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Can you stay for just 1 hour

April 17, 2009
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That will be $4,800.  What will be $4,800?  An hour of my time.  You believe that is too much?  Well, you have already taken 30 seconds of my time.  Give me my $40 you owe, and I will be on my way.  I do have to warn you though.  If I’m not fairly compensated, I will just blog somewhere else.  You see highly skilled people like myself compete in a global marketplace.  I’m sure East Turkmenistan, Ivory Coast, Peru, or even Cuba would be more than happy to have my skills and those of other highly skilled professionals like myself.  My kids have to eat too.  I’m sorry that you aren’t as fortunate as I am, but the free market says I’m worth $10,000,000 per year.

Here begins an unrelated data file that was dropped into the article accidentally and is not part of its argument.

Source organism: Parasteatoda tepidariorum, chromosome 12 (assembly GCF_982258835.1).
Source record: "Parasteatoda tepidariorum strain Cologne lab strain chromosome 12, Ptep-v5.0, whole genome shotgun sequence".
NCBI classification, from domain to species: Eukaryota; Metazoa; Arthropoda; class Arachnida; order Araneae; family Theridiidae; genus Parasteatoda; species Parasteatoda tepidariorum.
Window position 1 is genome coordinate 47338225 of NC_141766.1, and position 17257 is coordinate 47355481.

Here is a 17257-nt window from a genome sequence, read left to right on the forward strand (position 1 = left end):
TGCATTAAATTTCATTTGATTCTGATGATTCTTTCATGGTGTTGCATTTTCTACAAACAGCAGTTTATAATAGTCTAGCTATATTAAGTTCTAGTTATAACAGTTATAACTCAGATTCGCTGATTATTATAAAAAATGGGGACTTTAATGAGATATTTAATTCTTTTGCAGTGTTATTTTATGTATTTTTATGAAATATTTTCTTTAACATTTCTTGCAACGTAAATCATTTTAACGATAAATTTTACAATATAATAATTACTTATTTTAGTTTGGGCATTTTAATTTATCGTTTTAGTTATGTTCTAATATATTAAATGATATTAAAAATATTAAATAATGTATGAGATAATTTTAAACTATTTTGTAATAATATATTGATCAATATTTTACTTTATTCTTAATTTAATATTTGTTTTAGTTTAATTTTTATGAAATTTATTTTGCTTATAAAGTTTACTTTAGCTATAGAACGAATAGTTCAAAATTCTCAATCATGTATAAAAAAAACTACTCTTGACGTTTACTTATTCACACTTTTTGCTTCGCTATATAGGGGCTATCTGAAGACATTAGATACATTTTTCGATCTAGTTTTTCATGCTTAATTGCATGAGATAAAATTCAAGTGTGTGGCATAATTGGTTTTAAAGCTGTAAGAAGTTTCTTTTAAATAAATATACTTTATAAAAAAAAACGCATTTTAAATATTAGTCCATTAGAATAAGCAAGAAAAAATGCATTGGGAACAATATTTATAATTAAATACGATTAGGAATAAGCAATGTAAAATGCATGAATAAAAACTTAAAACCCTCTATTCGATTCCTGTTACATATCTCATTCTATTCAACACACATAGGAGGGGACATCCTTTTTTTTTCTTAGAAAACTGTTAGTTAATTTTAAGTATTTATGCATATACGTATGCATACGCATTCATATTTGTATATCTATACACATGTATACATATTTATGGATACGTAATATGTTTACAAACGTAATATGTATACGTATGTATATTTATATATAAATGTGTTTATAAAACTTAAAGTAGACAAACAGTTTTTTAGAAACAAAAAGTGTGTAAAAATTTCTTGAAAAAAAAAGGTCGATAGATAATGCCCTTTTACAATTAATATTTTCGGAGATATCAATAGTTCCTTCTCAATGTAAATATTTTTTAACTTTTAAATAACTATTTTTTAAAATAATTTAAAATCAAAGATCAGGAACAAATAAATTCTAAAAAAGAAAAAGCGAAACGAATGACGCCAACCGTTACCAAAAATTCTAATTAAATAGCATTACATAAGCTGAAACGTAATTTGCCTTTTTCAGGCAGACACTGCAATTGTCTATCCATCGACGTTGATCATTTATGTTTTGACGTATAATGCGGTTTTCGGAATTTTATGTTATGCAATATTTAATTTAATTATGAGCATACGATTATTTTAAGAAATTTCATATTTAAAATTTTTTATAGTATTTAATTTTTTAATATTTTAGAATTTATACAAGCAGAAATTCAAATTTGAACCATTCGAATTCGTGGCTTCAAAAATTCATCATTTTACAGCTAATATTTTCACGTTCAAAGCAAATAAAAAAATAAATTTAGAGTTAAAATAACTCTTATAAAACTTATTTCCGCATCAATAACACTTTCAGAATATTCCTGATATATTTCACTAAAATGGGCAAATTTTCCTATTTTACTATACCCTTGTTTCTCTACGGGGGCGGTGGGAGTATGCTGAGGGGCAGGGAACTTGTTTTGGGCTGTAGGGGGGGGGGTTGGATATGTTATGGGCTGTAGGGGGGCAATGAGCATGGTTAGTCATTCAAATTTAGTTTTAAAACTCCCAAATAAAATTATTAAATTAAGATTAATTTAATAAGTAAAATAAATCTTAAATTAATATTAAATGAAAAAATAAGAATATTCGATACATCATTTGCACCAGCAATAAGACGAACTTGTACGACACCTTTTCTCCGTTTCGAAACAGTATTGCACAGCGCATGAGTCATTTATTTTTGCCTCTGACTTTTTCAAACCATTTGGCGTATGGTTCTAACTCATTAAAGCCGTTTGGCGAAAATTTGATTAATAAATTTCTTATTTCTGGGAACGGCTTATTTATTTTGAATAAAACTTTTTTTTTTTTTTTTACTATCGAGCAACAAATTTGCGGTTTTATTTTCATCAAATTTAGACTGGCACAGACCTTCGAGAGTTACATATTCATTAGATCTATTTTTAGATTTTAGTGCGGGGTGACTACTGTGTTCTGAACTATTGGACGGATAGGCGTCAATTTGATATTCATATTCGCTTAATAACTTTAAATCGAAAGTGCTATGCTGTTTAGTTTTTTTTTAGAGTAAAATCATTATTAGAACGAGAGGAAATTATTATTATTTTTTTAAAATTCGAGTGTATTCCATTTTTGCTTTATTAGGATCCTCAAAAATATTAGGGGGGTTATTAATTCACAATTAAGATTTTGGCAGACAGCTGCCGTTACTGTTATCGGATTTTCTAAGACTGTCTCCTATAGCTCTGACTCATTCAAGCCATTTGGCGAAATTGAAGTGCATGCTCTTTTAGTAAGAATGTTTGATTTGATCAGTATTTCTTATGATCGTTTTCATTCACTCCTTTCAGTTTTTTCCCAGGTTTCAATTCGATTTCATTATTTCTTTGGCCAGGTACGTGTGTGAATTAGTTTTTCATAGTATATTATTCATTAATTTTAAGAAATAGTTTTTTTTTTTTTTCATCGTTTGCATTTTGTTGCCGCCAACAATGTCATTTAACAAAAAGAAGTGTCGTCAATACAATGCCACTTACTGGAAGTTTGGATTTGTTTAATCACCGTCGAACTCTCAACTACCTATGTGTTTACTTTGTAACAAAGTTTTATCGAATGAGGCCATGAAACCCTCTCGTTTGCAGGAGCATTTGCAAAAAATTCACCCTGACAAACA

Of course one of the advantages of continuing to blog in this country is that there are plenty of people willing to protect me from the Jacobin here and there.   Actually, one is tempted not even to address this topic seriously.  The problem is that a lot of people, people one would hope would know better, seem to believe that one can labor for $4,800 an hour.  Well, I imagine most people would labor for that amount.  Let me put it another way.  There are a number of people that seem to think that there are services worth that much.  Perhaps if I managed a hundred billion dollar enterprise with hundreds of thousands of employees I might have a better understanding of how one could labor for that amount an hour.  Does the farmer that plants $5,000 worth of seeds and harvests $50,000 in produce labor for $45,000?  If he pays a hired hand $40,000 to do the work, did he only labor for $5,000?  In part due to the de-unionization that has taken place, we have lost sight of the difference between labor and administration.  The CEO no more labors than the equity analyst of the institutional client that owns a substantialnumber of shares.  This doesn’t mean that either don’t provide value.  It just isn’t labor.